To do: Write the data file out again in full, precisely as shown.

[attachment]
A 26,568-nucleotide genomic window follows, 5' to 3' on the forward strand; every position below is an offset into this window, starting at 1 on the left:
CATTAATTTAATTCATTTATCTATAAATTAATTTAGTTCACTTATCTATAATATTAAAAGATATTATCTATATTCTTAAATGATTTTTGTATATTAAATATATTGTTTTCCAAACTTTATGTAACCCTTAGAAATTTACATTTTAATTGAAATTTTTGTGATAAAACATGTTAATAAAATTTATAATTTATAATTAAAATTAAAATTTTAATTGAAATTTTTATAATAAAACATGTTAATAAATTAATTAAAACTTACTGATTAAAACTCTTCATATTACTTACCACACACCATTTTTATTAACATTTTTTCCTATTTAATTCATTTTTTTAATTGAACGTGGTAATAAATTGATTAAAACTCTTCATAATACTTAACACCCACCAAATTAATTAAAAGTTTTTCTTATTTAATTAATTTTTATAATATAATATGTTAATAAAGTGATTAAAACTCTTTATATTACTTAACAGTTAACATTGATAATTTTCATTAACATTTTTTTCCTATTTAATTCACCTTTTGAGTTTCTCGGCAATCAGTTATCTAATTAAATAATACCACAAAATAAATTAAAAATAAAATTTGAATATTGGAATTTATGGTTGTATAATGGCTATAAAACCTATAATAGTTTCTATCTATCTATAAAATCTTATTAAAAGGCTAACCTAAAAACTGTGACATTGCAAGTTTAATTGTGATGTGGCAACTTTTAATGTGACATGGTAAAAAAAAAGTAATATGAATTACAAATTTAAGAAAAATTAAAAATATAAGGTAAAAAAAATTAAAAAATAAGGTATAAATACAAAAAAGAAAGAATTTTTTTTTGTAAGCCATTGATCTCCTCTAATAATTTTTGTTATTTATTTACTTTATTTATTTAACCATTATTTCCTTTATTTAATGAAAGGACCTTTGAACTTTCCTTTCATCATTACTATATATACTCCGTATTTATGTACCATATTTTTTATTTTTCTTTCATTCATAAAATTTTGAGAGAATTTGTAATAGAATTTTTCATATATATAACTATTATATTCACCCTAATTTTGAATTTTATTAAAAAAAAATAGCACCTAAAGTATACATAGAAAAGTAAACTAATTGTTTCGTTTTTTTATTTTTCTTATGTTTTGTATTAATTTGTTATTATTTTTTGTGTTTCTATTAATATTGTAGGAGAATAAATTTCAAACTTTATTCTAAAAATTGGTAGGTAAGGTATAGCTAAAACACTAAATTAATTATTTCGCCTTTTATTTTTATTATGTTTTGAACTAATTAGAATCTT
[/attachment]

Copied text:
A 26,568-nucleotide genomic window follows, 5' to 3' on the forward strand; every position below is an offset into this window, starting at 1 on the left:
CATTAATTTAATTCATTTATCTATAAATTAATTTAGTTCACTTATCTATAATATTAAAAGATATTATCTATATTCTTAAATGATTTTTGTATATTAAATATATTGTTTTCCAAACTTTATGTAACCCTTAGAAATTTACATTTTAATTGAAATTTTTGTGATAAAACATGTTAATAAAATTTATAATTTATAATTAAAATTAAAATTTTAATTGAAATTTTTATAATAAAACATGTTAATAAATTAATTAAAACTTACTGATTAAAACTCTTCATATTACTTACCACACACCATTTTTATTAACATTTTTTCCTATTTAATTCATTTTTTTAATTGAACGTGGTAATAAATTGATTAAAACTCTTCATAATACTTAACACCCACCAAATTAATTAAAAGTTTTTCTTATTTAATTAATTTTTATAATATAATATGTTAATAAAGTGATTAAAACTCTTTATATTACTTAACAGTTAACATTGATAATTTTCATTAACATTTTTTTCCTATTTAATTCACCTTTTGAGTTTCTCGGCAATCAGTTATCTAATTAAATAATACCACAAAATAAATTAAAAATAAAATTTGAATATTGGAATTTATGGTTGTATAATGGCTATAAAACCTATAATAGTTTCTATCTATCTATAAAATCTTATTAAAAGGCTAACCTAAAAACTGTGACATTGCAAGTTTAATTGTGATGTGGCAACTTTTAATGTGACATGGTAAAAAAAAAGTAATATGAATTACAAATTTAAGAAAAATTAAAAATATAAGGTAAAAAAAATTAAAAAATAAGGTATAAATACAAAAAAGAAAGAATTTTTTTTTGTAAGCCATTGATCTCCTCTAATAATTTTTGTTATTTATTTACTTTATTTATTTAACCATTATTTCCTTTATTTAATGAAAGGACCTTTGAACTTTCCTTTCATCATTACTATATATACTCCGTATTTATGTACCATATTTTTTATTTTTCTTTCATTCATAAAATTTTGAGAGAATTTGTAATAGAATTTTTCATATATATAACTATTATATTCACCCTAATTTTGAATTTTATTAAAAAAAAATAGCACCTAAAGTATACATAGAAAAGTAAACTAATTGTTTCGTTTTTTTATTTTTCTTATGTTTTGTATTAATTTGTTATTATTTTTTGTGTTTCTATTAATATTGTAGGAGAATAAATTTCAAACTTTATTCTAAAAATTGGTAGGTAAGGTATAGCTAAAACACTAAATTAATTATTTCGCCTTTTATTTTTATTATGTTTTGAACTAATTAGAATCTT